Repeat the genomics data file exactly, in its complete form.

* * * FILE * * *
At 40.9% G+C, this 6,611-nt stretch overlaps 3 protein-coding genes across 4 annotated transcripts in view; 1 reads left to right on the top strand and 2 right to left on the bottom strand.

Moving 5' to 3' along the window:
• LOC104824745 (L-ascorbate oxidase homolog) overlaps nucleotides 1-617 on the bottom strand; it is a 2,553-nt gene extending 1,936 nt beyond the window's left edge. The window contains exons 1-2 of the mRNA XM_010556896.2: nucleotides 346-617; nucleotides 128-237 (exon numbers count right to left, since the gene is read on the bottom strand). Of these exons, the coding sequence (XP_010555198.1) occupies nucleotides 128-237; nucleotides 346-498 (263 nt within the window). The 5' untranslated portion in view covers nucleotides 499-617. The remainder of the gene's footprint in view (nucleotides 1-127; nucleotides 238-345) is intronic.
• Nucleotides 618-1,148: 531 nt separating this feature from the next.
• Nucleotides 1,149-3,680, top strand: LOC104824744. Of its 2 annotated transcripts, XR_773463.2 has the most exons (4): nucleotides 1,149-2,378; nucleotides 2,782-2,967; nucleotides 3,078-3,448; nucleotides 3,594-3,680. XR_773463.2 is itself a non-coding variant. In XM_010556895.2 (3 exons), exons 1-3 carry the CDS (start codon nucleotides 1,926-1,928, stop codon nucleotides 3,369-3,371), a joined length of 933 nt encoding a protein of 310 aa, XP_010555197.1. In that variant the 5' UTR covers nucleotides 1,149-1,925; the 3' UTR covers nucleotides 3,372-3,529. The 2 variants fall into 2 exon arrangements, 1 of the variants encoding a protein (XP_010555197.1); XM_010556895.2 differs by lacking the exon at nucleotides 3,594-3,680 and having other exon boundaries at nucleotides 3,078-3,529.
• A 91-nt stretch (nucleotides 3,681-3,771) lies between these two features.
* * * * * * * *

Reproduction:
At 40.9% G+C, this 6,611-nt stretch overlaps 3 protein-coding genes across 4 annotated transcripts in view; 1 reads left to right on the top strand and 2 right to left on the bottom strand.

Moving 5' to 3' along the window:
• LOC104824745 (L-ascorbate oxidase homolog) overlaps nucleotides 1-617 on the bottom strand; it is a 2,553-nt gene extending 1,936 nt beyond the window's left edge. The window contains exons 1-2 of the mRNA XM_010556896.2: nucleotides 346-617; nucleotides 128-237 (exon numbers count right to left, since the gene is read on the bottom strand). Of these exons, the coding sequence (XP_010555198.1) occupies nucleotides 128-237; nucleotides 346-498 (263 nt within the window). The 5' untranslated portion in view covers nucleotides 499-617. The remainder of the gene's footprint in view (nucleotides 1-127; nucleotides 238-345) is intronic.
• Nucleotides 618-1,148: 531 nt separating this feature from the next.
• Nucleotides 1,149-3,680, top strand: LOC104824744. Of its 2 annotated transcripts, XR_773463.2 has the most exons (4): nucleotides 1,149-2,378; nucleotides 2,782-2,967; nucleotides 3,078-3,448; nucleotides 3,594-3,680. XR_773463.2 is itself a non-coding variant. In XM_010556895.2 (3 exons), exons 1-3 carry the CDS (start codon nucleotides 1,926-1,928, stop codon nucleotides 3,369-3,371), a joined length of 933 nt encoding a protein of 310 aa, XP_010555197.1. In that variant the 5' UTR covers nucleotides 1,149-1,925; the 3' UTR covers nucleotides 3,372-3,529. The 2 variants fall into 2 exon arrangements, 1 of the variants encoding a protein (XP_010555197.1); XM_010556895.2 differs by lacking the exon at nucleotides 3,594-3,680 and having other exon boundaries at nucleotides 3,078-3,529.
• A 91-nt stretch (nucleotides 3,681-3,771) lies between these two features.